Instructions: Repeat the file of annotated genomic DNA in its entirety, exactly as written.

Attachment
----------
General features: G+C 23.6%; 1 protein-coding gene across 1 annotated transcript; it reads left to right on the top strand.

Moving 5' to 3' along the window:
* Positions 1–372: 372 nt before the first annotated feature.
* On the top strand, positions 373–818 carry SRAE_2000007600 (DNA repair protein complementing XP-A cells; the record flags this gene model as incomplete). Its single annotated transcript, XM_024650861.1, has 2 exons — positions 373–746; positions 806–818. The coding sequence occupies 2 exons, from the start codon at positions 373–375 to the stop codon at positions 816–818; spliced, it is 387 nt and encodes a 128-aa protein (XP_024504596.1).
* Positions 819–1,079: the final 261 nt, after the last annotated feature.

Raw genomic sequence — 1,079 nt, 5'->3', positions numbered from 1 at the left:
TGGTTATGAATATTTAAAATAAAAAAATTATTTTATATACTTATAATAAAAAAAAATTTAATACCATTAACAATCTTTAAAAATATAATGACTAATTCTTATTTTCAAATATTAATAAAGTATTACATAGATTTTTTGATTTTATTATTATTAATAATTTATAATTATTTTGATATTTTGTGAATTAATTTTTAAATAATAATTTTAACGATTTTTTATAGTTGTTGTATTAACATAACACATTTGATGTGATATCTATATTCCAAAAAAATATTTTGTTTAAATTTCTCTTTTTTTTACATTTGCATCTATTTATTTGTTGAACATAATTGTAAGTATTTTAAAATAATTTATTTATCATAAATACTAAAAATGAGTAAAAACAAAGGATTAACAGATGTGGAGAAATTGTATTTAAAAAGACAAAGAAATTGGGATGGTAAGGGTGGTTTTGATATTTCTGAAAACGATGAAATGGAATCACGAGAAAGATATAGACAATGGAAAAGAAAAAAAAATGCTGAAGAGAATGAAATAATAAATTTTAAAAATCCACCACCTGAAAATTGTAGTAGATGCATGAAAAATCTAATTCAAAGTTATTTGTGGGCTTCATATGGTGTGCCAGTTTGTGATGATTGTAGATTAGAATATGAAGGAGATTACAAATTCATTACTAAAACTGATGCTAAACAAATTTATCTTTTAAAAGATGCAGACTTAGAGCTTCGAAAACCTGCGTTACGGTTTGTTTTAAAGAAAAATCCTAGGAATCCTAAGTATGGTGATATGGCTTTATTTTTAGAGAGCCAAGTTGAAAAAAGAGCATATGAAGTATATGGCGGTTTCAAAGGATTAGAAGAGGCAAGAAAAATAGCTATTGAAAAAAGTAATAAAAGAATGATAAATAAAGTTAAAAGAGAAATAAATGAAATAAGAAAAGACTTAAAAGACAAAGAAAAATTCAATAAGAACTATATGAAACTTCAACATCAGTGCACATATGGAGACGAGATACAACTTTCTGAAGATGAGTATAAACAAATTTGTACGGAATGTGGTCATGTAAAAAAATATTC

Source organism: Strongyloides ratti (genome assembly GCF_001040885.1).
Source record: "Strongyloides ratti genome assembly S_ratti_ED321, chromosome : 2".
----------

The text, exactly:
General features: G+C 23.6%; 1 protein-coding gene across 1 annotated transcript; it reads left to right on the top strand.

Moving 5' to 3' along the window:
* Positions 1–372: 372 nt before the first annotated feature.
* On the top strand, positions 373–818 carry SRAE_2000007600 (DNA repair protein complementing XP-A cells; the record flags this gene model as incomplete). Its single annotated transcript, XM_024650861.1, has 2 exons — positions 373–746; positions 806–818. The coding sequence occupies 2 exons, from the start codon at positions 373–375 to the stop codon at positions 816–818; spliced, it is 387 nt and encodes a 128-aa protein (XP_024504596.1).
* Positions 819–1,079: the final 261 nt, after the last annotated feature.

Raw genomic sequence — 1,079 nt, 5'->3', positions numbered from 1 at the left:
TGGTTATGAATATTTAAAATAAAAAAATTATTTTATATACTTATAATAAAAAAAAATTTAATACCATTAACAATCTTTAAAAATATAATGACTAATTCTTATTTTCAAATATTAATAAAGTATTACATAGATTTTTTGATTTTATTATTATTAATAATTTATAATTATTTTGATATTTTGTGAATTAATTTTTAAATAATAATTTTAACGATTTTTTATAGTTGTTGTATTAACATAACACATTTGATGTGATATCTATATTCCAAAAAAATATTTTGTTTAAATTTCTCTTTTTTTTACATTTGCATCTATTTATTTGTTGAACATAATTGTAAGTATTTTAAAATAATTTATTTATCATAAATACTAAAAATGAGTAAAAACAAAGGATTAACAGATGTGGAGAAATTGTATTTAAAAAGACAAAGAAATTGGGATGGTAAGGGTGGTTTTGATATTTCTGAAAACGATGAAATGGAATCACGAGAAAGATATAGACAATGGAAAAGAAAAAAAAATGCTGAAGAGAATGAAATAATAAATTTTAAAAATCCACCACCTGAAAATTGTAGTAGATGCATGAAAAATCTAATTCAAAGTTATTTGTGGGCTTCATATGGTGTGCCAGTTTGTGATGATTGTAGATTAGAATATGAAGGAGATTACAAATTCATTACTAAAACTGATGCTAAACAAATTTATCTTTTAAAAGATGCAGACTTAGAGCTTCGAAAACCTGCGTTACGGTTTGTTTTAAAGAAAAATCCTAGGAATCCTAAGTATGGTGATATGGCTTTATTTTTAGAGAGCCAAGTTGAAAAAAGAGCATATGAAGTATATGGCGGTTTCAAAGGATTAGAAGAGGCAAGAAAAATAGCTATTGAAAAAAGTAATAAAAGAATGATAAATAAAGTTAAAAGAGAAATAAATGAAATAAGAAAAGACTTAAAAGACAAAGAAAAATTCAATAAGAACTATATGAAACTTCAACATCAGTGCACATATGGAGACGAGATACAACTTTCTGAAGATGAGTATAAACAAATTTGTACGGAATGTGGTCATGTAAAAAAATATTC

Source organism: Strongyloides ratti (genome assembly GCF_001040885.1).
Source record: "Strongyloides ratti genome assembly S_ratti_ED321, chromosome : 2".